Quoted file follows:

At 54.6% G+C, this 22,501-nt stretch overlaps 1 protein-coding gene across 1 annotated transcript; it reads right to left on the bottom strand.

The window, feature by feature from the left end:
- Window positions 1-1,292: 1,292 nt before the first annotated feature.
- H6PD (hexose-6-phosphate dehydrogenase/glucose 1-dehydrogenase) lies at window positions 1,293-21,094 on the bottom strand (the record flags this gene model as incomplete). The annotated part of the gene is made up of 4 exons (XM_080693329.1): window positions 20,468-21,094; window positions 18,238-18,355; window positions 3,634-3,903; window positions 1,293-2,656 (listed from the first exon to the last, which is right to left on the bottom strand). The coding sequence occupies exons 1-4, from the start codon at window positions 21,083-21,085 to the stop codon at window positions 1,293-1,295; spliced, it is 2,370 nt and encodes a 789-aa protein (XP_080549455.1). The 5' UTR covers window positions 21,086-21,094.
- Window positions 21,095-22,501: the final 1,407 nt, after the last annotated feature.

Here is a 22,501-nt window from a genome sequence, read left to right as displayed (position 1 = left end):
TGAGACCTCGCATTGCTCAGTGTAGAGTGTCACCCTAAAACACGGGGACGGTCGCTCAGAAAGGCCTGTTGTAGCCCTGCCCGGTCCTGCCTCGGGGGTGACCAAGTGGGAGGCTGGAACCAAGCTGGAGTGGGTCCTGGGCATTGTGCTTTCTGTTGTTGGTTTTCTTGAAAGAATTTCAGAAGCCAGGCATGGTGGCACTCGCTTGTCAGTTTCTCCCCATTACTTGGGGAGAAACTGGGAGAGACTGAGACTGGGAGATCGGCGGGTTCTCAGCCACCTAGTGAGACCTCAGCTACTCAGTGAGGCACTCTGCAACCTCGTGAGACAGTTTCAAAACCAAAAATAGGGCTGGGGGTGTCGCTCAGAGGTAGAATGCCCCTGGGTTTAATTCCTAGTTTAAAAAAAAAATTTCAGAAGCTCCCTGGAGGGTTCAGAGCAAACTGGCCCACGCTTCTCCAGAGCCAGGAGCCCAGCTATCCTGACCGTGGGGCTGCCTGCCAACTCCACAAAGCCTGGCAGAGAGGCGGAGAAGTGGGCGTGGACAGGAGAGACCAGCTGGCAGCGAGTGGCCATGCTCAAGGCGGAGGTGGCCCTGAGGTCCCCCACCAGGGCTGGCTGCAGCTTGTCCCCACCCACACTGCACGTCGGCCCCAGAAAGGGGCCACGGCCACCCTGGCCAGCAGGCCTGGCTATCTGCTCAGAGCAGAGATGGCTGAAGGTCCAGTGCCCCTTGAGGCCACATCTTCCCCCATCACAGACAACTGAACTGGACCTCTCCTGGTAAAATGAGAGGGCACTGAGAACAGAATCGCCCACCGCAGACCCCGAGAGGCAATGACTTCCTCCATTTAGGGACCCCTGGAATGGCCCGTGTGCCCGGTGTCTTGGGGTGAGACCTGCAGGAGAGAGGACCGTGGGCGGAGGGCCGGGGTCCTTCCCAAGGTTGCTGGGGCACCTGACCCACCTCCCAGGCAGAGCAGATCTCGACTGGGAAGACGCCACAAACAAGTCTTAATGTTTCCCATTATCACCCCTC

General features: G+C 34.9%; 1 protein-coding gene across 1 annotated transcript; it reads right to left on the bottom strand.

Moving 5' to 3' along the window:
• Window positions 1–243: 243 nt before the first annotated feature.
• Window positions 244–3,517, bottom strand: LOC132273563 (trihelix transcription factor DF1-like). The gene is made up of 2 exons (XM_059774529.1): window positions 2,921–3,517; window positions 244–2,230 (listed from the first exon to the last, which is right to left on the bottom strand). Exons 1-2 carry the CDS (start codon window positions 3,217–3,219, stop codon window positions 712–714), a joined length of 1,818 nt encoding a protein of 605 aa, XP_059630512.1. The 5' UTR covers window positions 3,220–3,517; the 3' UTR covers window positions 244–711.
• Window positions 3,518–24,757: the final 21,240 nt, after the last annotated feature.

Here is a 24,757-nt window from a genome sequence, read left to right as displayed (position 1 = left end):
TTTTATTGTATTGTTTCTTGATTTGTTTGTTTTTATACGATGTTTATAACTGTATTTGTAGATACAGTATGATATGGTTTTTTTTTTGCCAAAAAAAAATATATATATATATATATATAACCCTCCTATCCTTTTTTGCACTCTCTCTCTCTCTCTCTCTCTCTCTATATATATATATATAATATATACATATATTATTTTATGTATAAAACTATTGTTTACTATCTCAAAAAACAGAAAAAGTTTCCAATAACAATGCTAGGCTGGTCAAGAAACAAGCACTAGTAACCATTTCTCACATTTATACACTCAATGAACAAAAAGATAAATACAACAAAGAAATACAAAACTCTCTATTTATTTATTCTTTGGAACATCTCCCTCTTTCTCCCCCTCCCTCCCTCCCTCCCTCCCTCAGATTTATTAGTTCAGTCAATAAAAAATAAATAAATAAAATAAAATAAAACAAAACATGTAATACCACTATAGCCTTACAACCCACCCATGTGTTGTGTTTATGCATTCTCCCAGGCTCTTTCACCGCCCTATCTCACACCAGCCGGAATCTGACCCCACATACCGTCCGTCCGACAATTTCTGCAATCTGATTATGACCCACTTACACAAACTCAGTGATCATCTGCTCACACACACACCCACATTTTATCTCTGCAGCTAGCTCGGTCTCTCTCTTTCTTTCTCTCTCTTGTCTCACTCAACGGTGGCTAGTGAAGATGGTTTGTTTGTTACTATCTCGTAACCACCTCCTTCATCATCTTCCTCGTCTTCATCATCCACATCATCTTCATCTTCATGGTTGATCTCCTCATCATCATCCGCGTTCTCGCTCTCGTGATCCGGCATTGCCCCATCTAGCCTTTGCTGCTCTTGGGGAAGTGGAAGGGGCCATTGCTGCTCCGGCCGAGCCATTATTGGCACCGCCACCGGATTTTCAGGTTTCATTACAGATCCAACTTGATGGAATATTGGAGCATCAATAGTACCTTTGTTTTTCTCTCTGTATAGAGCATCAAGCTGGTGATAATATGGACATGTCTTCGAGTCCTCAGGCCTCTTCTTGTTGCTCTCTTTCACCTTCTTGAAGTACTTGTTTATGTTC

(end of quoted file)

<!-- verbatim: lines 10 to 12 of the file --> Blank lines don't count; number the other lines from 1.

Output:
• Window positions 1–243: 243 nt before the first annotated feature.
• Window positions 244–3,517, bottom strand: LOC132273563 (trihelix transcription factor DF1-like). The gene is made up of 2 exons (XM_059774529.1): window positions 2,921–3,517; window positions 244–2,230 (listed from the first exon to the last, which is right to left on the bottom strand). Exons 1-2 carry the CDS (start codon window positions 3,217–3,219, stop codon window positions 712–714), a joined length of 1,818 nt encoding a protein of 605 aa, XP_059630512.1. The 5' UTR covers window positions 3,220–3,517; the 3' UTR covers window positions 244–711.
• Window positions 3,518–24,757: the final 21,240 nt, after the last annotated feature.